Wednesday, April 22, 2009

NFL Draft Averages - DBs

Previously: QBs, RBs, FBs, WRs, TEs, OTs, OGs, OCs, DTs, DEs, LBs

The defensive backs go under the microscope today. Unfortunately, much like the LBs, there is no distinguishing corner backs form safeties (and certainly no FS/SS categorization) so this is going to be a large group.

The DBs are half the component in the argument of what's more important to stopping an aerial attack: lock down men in the secondary or a pass rush disrupting the timing of the offense and getting to the QB? Regardless of where you stand on that debate, there's no doubt that you at least need ample bodies in the secondary.

Corner backs are usually believed to be failed wide receivers; basically these players are fast and agile but couldn't catch a cold. That generalization is true in some aspects but one of the big underlying reasons for becoming a CB is to hit people. Some players would rather light up a WR on a crossing pattern than catch a TD. Fine by me!

Safeties are generally bigger and stronger than CBs but a tad slower. They are responsible for anything deep, providing help "over the top", and charging into the pack in run support. Again, both CBs and all safeties have been combined into the generic defensive back (DB) category for this analysis.

Below are the statistics for DBs during the past 10 drafts. As you can see this is a big group.

Draft trends for DBs (1999-2008).

Over the last 10 drafts there have been 485 defensive backs (corner backs plus safeties) selected, an average of almost 49 per year. Wow. That is definitely the highest of any position. However, while the position is very important, it isn't one that needs to be filled early. As in the top 5. Only three players from the DB position (CB or S) have been selected in the Top 5 since 1999 (Quentin Jammer, San Diego, 2002; Terence Newman, Dallas, 2003; Sean Taylor, Washington, 2004) and all of them were the 5th pick. Eleven more players made their way into the Top 10. There have been 56 total DBs taken throughout round one since 1999, meaning 42 players at the position were selected outside the Top 10. The position is important and the best players are almost always found in the first two rounds but rarely is their talent overwhelming enough to be taken in the Top 10. If you need a CB or S, picking between picks 15 and 55 will probably yield you the best value.

The minimum amount of DBs taken in any of the last 10 drafts is 45 in 2001. Using my highly scientific categories, a reasonable person will say the we can expect at least that many selected come the end of the day on April 26. So 45 DBs will be drafted. The positional average is 49 which sets the bar for my "should be picked category", adding an additional four players. The 10 year maximum was 52 which adds three players to the "borderline" classification. After that it's anyone's guess, but luck isn't on your side. Of course you only need one team to fall in love with you, not all 32.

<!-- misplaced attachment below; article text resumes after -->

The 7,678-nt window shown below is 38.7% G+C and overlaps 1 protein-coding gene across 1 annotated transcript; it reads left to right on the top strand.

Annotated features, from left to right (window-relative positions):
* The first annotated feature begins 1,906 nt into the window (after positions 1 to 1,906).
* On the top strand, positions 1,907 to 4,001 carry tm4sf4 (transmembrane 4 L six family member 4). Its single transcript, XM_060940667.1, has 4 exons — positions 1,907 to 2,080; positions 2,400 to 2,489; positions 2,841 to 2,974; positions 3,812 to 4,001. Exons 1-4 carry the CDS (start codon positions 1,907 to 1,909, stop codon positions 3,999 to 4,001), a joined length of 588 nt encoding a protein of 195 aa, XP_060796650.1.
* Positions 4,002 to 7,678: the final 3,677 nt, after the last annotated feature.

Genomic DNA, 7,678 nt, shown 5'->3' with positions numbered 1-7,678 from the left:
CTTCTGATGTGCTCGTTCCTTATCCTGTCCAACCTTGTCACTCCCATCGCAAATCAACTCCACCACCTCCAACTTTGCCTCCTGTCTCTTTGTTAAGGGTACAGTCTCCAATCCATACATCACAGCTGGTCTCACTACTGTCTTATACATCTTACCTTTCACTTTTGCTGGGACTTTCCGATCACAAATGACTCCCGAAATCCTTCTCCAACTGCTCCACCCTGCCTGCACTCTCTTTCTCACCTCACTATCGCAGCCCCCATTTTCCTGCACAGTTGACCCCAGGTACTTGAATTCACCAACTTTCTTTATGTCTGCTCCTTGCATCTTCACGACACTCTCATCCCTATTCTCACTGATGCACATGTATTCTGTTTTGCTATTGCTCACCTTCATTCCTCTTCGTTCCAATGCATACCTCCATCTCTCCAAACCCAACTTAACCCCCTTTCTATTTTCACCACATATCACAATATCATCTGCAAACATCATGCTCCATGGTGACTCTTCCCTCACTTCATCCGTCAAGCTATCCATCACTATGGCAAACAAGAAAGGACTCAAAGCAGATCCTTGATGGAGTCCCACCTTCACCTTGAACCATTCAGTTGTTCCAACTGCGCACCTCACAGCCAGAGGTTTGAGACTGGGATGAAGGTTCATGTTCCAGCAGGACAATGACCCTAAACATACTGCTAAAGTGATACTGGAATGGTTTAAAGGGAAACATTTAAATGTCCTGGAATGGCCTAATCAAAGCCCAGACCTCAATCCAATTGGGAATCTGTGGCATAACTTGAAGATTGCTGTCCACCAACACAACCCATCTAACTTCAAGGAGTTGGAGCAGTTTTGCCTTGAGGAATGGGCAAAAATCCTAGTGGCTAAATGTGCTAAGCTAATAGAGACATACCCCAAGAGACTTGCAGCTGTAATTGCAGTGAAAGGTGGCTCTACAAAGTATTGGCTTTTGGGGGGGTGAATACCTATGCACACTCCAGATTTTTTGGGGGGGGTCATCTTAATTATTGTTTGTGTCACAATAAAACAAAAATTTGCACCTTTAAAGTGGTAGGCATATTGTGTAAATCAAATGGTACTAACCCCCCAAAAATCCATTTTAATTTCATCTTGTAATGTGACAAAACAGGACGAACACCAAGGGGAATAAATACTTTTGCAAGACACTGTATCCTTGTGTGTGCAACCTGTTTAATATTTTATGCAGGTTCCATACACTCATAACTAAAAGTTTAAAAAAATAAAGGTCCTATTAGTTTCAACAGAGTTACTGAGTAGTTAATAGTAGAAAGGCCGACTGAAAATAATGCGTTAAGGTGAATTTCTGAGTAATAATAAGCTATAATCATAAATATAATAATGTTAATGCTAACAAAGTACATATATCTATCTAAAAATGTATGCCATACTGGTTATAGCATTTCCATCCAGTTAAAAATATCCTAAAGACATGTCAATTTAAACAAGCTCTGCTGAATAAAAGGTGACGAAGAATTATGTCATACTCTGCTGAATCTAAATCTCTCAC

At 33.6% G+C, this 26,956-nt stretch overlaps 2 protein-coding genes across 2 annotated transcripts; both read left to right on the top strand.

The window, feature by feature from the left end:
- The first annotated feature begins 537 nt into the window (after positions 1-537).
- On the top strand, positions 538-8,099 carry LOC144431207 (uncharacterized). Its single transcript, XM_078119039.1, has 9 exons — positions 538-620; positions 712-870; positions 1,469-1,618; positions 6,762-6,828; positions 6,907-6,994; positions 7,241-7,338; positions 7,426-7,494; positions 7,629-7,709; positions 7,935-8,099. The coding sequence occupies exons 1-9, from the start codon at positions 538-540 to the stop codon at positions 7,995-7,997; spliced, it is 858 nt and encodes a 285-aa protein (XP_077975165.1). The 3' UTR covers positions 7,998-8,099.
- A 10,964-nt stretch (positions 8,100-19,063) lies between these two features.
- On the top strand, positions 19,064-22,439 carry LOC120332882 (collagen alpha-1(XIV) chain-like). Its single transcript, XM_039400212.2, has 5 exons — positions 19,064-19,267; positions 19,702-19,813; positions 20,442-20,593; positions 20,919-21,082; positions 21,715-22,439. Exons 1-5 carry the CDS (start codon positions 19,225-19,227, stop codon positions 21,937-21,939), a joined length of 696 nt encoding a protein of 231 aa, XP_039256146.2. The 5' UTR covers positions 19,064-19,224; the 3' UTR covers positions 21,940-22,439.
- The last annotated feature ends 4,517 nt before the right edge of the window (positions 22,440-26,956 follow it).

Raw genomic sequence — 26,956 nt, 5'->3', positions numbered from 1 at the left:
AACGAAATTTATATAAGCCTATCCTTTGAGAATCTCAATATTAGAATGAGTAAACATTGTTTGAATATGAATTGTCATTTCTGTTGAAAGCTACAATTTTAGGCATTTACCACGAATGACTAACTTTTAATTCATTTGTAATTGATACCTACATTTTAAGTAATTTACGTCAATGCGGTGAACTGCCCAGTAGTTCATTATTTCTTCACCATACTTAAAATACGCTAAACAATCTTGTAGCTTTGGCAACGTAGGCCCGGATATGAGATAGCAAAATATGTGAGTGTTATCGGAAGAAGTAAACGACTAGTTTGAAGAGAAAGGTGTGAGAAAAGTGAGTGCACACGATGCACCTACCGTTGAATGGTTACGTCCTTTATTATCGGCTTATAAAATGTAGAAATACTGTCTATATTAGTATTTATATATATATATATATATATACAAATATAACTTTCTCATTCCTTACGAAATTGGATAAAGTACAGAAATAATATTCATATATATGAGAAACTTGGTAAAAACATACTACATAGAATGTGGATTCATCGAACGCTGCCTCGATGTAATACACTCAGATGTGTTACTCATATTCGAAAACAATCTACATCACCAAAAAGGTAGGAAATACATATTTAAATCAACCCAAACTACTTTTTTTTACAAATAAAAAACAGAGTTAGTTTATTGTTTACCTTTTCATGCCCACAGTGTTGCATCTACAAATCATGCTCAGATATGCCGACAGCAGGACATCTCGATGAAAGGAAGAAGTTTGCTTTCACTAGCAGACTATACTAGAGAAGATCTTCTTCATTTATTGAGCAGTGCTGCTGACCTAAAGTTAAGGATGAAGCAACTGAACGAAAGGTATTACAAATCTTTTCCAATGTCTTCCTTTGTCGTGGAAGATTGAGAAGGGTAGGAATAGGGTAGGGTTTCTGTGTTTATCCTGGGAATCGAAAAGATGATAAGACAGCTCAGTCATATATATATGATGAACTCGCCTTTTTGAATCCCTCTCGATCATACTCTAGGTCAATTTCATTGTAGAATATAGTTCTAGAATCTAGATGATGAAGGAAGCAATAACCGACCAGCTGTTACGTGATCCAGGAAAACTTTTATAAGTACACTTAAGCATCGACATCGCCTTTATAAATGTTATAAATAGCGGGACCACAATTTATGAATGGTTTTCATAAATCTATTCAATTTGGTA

Using The Football Expert's CB and safety rankings (supplemented by the folks at NFL Draft Scout, who rank CBs, FSs, and SSs) I've come up with a list of the DBs that fit into my four categories. Like what I did for the linebackers, I spliced the CB and S prospects together into one to form the DB list.

Will Be Picked

Malcolm Jenkins, Ohio State

Vontae Davis, Illinois

Darius Butler, Connecticut

Sean Smith, Utah

Louis Delmas, Western Michigan

D.J. Moore, Vanderbilt

Alphonso Smith, Wake Forest

Jairus Byrd, Oregon

Coye Francies, San Jose State

Rashad Johnson, Alabama

Patrick Chung, Oregon

Mike Mickens, Cincinnati

Victor Harris, Virginia Tech

Kevin Barnes, Maryland

Sherrod Martin, Troy

William Moore, Missouri

Keenan Lewis, Oregon State

Asher Allen, Georgia

Captain Munnerlyn, South Carolina

Chip Vaughn, Wake Forest

Chris Clemons, Clemson

Michael Hamlin, Clemson

Bradley Fletcher, Iowa

Jerraud Powers, Auburn

David Bruton, Notre Dame

Darcel McBath, Texas Tech

DeAngelo Smith, Cincinnati

Derek Pegues, Mississippi State

Cary Harris, USC

Emmanuel Cook, South Carolina

Brandon Underwood, Cincinnati

Lardarius Webb, Nicholls State

Courtney Greene, Rutgers

Christopher Owens, San Jose State

C.J. Spillman, Marshall

Domonique Johnson, Jackson State

Donald Washington, Ohio State

Morgan Trent, Michigan

Bruce Johnson, Miami (FL)

Otis Wiley, Michigan State

Curtis Taylor, LSU

Londen Fryar, Western Michigan

Trimane Goddard, North Carolina

Mark Parson, Ohio

Greg Toler, St. Pauls

Joe Burnett, Central Florida

Should Be Picked

Brice McCain, Utah

DeAngelo Willingham, Tennessee

Al Afalava, Oregon State


Tony Carter, Florida State

Glover Quin, New Mexico

Jamaraca Sanford, Mississippi


Jacob Lacey, Oklahoma State

Ellis Lankster, West Virginia

Lendy Holmes, Oklahoma

Keith Fitzhugh, Mississippi State

MY PREDICTION: I think we have a bit of a down year in terms of DBs for the 2009 draft. There are no players with enough talent to go in the Top 10, as usual, but there are plenty worthy of being selected from the middle of the first to the end of the second. This draft is deep with solid players capable of becoming good starters. Unfortunately it falls off a bit leading me to believe we'll see just below the averag of 49 selected. I'll say 48 DBs in 2009.

UP NEXT: Later today I'll finish the averages feature with a look at both the kickers and punters. I know this is the one you have all been waiting for!

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